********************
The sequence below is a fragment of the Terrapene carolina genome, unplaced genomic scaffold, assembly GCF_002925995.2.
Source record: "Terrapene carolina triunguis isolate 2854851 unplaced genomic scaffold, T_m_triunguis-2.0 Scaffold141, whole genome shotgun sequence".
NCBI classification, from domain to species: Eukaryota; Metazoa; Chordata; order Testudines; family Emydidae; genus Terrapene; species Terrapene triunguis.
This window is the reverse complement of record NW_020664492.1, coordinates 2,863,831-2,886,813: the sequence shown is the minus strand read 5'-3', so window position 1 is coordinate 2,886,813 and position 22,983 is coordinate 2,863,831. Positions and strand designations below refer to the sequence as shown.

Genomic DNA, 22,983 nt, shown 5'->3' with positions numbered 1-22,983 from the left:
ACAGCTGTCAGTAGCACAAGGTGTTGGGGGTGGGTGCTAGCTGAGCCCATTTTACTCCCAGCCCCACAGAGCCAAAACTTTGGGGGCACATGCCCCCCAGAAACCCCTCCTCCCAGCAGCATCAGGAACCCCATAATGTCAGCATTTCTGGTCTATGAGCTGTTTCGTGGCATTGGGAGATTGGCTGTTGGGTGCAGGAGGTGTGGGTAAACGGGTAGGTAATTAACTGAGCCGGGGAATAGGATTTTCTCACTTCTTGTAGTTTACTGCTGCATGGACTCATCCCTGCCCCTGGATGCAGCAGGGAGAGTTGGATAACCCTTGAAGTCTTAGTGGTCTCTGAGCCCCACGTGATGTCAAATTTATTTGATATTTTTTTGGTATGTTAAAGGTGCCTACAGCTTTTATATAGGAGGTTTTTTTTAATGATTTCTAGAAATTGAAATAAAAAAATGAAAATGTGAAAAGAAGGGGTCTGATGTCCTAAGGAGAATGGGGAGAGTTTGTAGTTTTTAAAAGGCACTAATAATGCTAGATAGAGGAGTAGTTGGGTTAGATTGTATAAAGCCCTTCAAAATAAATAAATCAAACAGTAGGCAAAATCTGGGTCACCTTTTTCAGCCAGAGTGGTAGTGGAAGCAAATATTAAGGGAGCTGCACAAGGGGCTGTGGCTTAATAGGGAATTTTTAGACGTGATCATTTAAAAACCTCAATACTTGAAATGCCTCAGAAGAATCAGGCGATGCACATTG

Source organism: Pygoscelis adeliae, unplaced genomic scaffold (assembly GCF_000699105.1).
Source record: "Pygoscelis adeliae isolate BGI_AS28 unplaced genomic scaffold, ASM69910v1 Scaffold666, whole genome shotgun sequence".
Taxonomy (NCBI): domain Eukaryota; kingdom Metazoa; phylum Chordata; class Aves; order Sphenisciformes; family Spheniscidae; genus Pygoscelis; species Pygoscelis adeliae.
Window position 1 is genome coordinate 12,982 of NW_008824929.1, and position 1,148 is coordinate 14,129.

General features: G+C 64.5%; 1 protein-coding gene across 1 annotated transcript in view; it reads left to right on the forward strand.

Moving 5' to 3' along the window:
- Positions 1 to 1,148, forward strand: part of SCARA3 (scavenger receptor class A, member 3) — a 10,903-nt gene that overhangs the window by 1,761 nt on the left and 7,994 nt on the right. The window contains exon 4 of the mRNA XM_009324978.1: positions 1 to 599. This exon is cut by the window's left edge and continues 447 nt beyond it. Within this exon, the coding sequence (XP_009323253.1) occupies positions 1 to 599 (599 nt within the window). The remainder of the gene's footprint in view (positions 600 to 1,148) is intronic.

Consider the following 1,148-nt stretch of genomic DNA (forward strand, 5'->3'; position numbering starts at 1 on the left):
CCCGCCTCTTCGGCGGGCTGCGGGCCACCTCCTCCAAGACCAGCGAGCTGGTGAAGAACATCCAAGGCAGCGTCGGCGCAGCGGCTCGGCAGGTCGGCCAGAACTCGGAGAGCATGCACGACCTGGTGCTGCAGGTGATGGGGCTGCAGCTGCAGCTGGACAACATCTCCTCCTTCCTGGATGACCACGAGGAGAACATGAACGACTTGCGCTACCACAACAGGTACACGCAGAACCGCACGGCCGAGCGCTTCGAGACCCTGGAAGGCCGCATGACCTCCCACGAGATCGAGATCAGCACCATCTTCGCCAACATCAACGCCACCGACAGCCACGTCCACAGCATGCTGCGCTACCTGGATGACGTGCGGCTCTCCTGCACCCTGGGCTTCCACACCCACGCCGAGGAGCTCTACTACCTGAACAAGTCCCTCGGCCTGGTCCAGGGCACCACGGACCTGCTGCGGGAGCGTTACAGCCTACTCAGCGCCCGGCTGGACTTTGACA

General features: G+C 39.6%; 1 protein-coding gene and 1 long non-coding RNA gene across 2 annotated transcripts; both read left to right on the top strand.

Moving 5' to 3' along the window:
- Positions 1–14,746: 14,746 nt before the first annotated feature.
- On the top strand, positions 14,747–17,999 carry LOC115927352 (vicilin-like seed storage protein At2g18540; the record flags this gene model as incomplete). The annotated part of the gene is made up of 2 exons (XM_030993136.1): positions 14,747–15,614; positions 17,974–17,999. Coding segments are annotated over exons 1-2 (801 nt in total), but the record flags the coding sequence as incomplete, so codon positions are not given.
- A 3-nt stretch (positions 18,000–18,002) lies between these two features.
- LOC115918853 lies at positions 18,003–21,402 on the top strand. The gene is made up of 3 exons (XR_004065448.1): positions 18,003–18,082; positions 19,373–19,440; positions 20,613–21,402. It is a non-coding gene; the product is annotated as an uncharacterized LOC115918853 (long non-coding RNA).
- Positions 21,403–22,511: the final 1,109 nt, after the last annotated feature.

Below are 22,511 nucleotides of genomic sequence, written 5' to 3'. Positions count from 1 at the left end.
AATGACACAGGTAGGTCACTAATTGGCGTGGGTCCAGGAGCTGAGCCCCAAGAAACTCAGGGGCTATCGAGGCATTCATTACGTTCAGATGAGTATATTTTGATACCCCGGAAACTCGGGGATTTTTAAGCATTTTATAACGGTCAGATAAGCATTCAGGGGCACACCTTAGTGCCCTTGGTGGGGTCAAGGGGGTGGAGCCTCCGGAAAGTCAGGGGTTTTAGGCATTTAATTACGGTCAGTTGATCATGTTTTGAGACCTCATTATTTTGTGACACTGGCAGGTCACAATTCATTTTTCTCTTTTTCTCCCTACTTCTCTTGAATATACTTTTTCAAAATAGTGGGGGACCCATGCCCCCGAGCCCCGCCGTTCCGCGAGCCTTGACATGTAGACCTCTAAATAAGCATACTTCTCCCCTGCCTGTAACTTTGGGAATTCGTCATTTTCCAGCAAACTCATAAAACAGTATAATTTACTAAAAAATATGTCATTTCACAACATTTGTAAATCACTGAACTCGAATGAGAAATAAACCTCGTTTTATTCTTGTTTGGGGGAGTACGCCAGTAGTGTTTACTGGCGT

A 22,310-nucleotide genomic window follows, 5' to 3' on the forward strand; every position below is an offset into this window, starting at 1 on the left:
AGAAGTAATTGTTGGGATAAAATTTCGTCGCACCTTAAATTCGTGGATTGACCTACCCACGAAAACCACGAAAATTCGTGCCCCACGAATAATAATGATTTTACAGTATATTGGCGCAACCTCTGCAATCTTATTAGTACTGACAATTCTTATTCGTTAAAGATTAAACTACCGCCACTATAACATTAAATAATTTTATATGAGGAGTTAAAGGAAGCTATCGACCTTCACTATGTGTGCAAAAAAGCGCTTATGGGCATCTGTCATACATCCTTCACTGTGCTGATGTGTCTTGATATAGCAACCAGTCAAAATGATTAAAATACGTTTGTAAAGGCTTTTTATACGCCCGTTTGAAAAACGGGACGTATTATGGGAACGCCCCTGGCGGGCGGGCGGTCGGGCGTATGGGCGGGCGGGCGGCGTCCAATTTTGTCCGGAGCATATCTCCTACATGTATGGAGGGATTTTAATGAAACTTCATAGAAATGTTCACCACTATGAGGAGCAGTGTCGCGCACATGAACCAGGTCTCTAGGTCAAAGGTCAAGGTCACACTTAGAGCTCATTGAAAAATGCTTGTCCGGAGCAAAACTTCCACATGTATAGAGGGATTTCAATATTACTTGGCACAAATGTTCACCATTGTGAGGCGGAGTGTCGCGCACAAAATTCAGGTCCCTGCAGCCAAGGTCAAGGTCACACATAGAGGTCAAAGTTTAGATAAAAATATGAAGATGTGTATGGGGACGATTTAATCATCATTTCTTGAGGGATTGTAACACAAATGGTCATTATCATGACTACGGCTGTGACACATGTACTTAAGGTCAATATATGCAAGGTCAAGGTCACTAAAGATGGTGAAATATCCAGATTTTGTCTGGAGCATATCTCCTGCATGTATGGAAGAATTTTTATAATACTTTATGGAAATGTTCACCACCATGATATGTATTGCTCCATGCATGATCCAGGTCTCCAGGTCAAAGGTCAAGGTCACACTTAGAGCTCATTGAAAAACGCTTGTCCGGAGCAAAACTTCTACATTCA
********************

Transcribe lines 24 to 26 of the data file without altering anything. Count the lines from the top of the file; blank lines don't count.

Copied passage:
AATGACACAGGTAGGTCACTAATTGGCGTGGGTCCAGGAGCTGAGCCCCAAGAAACTCAGGGGCTATCGAGGCATTCATTACGTTCAGATGAGTATATTTTGATACCCCGGAAACTCGGGGATTTTTAAGCATTTTATAACGGTCAGATAAGCATTCAGGGGCACACCTTAGTGCCCTTGGTGGGGTCAAGGGGGTGGAGCCTCCGGAAAGTCAGGGGTTTTAGGCATTTAATTACGGTCAGTTGATCATGTTTTGAGACCTCATTATTTTGTGACACTGGCAGGTCACAATTCATTTTTCTCTTTTTCTCCCTACTTCTCTTGAATATACTTTTTCAAAATAGTGGGGGACCCATGCCCCCGAGCCCCGCCGTTCCGCGAGCCTTGACATGTAGACCTCTAAATAAGCATACTTCTCCCCTGCCTGTAACTTTGGGAATTCGTCATTTTCCAGCAAACTCATAAAACAGTATAATTTACTAAAAAATATGTCATTTCACAACATTTGTAAATCACTGAACTCGAATGAGAAATAAACCTCGTTTTATTCTTGTTTGGGGGAGTACGCCAGTAGTGTTTACTGGCGT

A 22,310-nucleotide genomic window follows, 5' to 3' on the forward strand; every position below is an offset into this window, starting at 1 on the left:
AGAAGTAATTGTTGGGATAAAATTTCGTCGCACCTTAAATTCGTGGATTGACCTACCCACGAAAACCACGAAAATTCGTGCCCCACGAATAATAATGATTTTACAGTATATTGGCGCAACCTCTGCAATCTTATTAGTACTGACAATTCTTATTCGTTAAAGATTAAACTACCGCCACTATAACATTAAATAATTTTATATGAGGAGTTAAAGGAAGCTATCGACCTTCACTATGTGTGCAAAAAAGCGCTTATGGGCATCTGTCATACATCCTTCACTGTGCTGATGTGTCTTGATATAGCAACCAGTCAAAATGATTAAAATACGTTTGTAAAGGCTTTTTATACGCCCGTTTGAAAAACGGGACGTATTATGGGAACGCCCCTGGCGGGCGGGCGGTCGGGCGTATGGGCGGGCGGGCGGCGTCCAATTTTGTCCGGAGCATATCTCCTACATGTATGGAGGGATTTTAATGAAACTTCATAGAAATGTTCACCACTATGAGGAGCAGTGTCGCGCACATGAACCAGGTCTCTAGGTCAAAGGTCAAGGTCACACTTAGAGCTCATTGAAAAATGCTTGTCCGGAGCAAAACTTCCACATGTATAGAGGGATTTCAATATTACTTGGCACAAATGTTCACCATTGTGAGGCGGAGTGTCGCGCACAAAATTCAGGTCCCTGCAGCCAAGGTCAAGGTCACACATAGAGGTCAAAGTTTAGATAAAAATATGAAGATGTGTATGGGGACGATTTAATCATCATTTCTTGAGGGATTGTAACACAAATGGTCATTATCATGACTACGGCTGTGACACATGTACTTAAGGTCAATATATGCAAGGTCAAGGTCACTAAAGATGGTGAAATATCCAGATTTTGTCTGGAGCATATCTCCTGCATGTATGGAAGAATTTTTATAATACTTTATGGAAATGTTCACCACCATGATATGTATTGCTCCATGCATGATCCAGGTCTCCAGGTCAAAGGTCAAGGTCACACTTAGAGCTCATTGAAAAACGCTTGTCCGGAGCAAAACTTCTACATTCA